ENGLAND YESTERDAY cruised to their second victory of the World Cup, beating Kenya in conditions more suited to mid-winter rituals like curling than a summer carnival. Set 204 to win after they had bowled Kenya out in the 50th over, the main threat came from the weather and the umpires' cock-up over the time allowed between the innings, which could have played a significant part.
Instead, with drizzle still falling, the match victory was completed after Nasser Hussain unbeaten on 88, and Graeme Hick not out for 61, saw their side home with 11 overs to spare.
The mix-up arose after the start was delayed by 90 minutes following heavy overnight rain. Under such circumstances, the regulations allow for the interval to be squeezed between 10 and 35 minutes in the pursuit of a one-day finish. However, with England completing their overs 10 minutes early, the match was not restarted for another 55 minutes, the umpires deciding, in error, that the interval could only be trimmed on the second day.
To compound things, the pressure to get a result in a single day, then forced them to bring Kenya back out with drizzle still falling, after rain had stopped play with England having faced just 20 overs. To be declared a valid game for Duckworth-Lewis purposes, 25 overs have to be bowled and Kenya's co-operation in continuing with a wet ball and outfield was generous and sporting.
Until they bowled, Kenya had been fairly game opponents, boosted as they were by Steve Tikolo's handsome 88 and a thumping contribution from Thomas Odoyo, a player known as the African Botham. It was Odoyo, who after making an unbeaten 34, took the only wicket - a sharp nip-backer that pegged back Alec Stewart's middle stump.
Kenya have only played 27 one-day internationals in four years and their lack of experience showed. But while their bowlers will learn to be more canny, they need to find a strike bowler. Even in conditions made for seam bowling there were enough bad balls for Hick and Hussain to keep risk to a minimum. Trading drives and cuts as if they were baubles, they could not be contained as Kenya kept its field close in the vain pursuit of wickets.
The grey clinging rawness of the day could have been designed to dent African enthusiasm. Most cricket in Kenya is played at altitudes of over 5,000 feet, which does not prepare you for the numbing cold endured by both players and spectators at Canterbury yesterday.
Yet the Kenyan spirit appeared willing despite the early loss of Kennedy Otieno for nought. Asked to bat after Stewart won his second successive toss, the visitors, unused to bowlers of Darren Gough's pace, might easily have folded. Instead, a spirited retort by Steve Tikolo and Ravindu Shah, made light of Kenya's minnow status to add 100 runs from 136 balls for the second wicket.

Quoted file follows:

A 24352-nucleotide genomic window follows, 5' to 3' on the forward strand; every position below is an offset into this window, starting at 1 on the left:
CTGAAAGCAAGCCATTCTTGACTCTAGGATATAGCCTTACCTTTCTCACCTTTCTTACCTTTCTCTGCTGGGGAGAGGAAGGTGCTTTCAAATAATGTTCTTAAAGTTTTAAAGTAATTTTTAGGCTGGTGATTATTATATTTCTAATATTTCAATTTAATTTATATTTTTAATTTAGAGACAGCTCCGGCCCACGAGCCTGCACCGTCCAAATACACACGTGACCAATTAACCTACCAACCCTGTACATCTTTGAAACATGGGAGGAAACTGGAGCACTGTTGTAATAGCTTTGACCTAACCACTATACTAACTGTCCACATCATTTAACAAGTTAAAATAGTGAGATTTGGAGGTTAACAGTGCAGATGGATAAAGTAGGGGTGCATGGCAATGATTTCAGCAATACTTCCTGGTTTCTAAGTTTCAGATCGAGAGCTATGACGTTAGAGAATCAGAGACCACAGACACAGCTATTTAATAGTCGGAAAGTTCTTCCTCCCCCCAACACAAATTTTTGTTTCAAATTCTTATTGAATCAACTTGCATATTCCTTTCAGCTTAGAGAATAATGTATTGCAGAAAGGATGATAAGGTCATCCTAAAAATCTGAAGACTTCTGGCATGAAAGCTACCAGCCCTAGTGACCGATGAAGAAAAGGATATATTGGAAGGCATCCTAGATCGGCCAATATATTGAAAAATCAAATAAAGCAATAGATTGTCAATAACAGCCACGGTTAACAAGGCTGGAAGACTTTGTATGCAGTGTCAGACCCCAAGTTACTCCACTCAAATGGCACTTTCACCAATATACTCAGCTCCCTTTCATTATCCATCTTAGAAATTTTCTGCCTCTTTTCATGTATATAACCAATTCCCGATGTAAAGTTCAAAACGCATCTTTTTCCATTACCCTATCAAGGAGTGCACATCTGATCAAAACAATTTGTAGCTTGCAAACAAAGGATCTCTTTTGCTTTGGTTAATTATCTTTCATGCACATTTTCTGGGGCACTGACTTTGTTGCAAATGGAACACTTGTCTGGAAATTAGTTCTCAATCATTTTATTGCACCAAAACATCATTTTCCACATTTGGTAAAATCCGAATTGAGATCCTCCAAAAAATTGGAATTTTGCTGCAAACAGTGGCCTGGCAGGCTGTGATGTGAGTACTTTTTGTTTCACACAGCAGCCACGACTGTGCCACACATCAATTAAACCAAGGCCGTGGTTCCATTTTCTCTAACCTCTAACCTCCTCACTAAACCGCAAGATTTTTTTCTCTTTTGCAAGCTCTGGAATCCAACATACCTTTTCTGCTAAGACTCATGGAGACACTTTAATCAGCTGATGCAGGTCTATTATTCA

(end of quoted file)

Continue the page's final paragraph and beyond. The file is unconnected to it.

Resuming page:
Tikolo in particular looked a class act but England will probably claim that he was out before he had scored, following a concerted appeal for a caught behind off Ian Austin. Replays, however, were far from categoric, though the half-hearted shot attempted was not repeated.
In its place, spectators were treated to a sumptuous array of strokes none better than the drive on the up, taken off Gough, as the bowler sought out the channel of uncertainty around off-stump. Later, a thumping swat off Robert Croft crashed into the boards at square leg.
Shah, at least when he swung the bat, was no less retiring and he crashed several lofted off-drives as well as a pull off Mullally to the boundary. Unable to find the same persuasive rhythm that had helped him at Lord's, Mullally was less threatening than he had been on Friday, a fact that forced Stewart to resort to Gough for the breakthrough.
The Yorkshireman did not disappoint and in his first over back, Shah was caught behind off an inside edge. At that point Kenya were 107-2 in the 27th over and still on for a big total. Gough had other ideas though and he promptly uprooted the batsman's middle-stump with one of full length that nipped back down the hill.
The moment was a vital one for it began a period of stagnation where Kenya's middle-order failed to give Tikolo the strike. On 53 when Shah went, Tikolo added just 18 runs in 14 overs, though his share of the 81 balls bowled was 35. Understandably, frustration got the better of him and he fell having miscued a slower ball off Mark Ealham.
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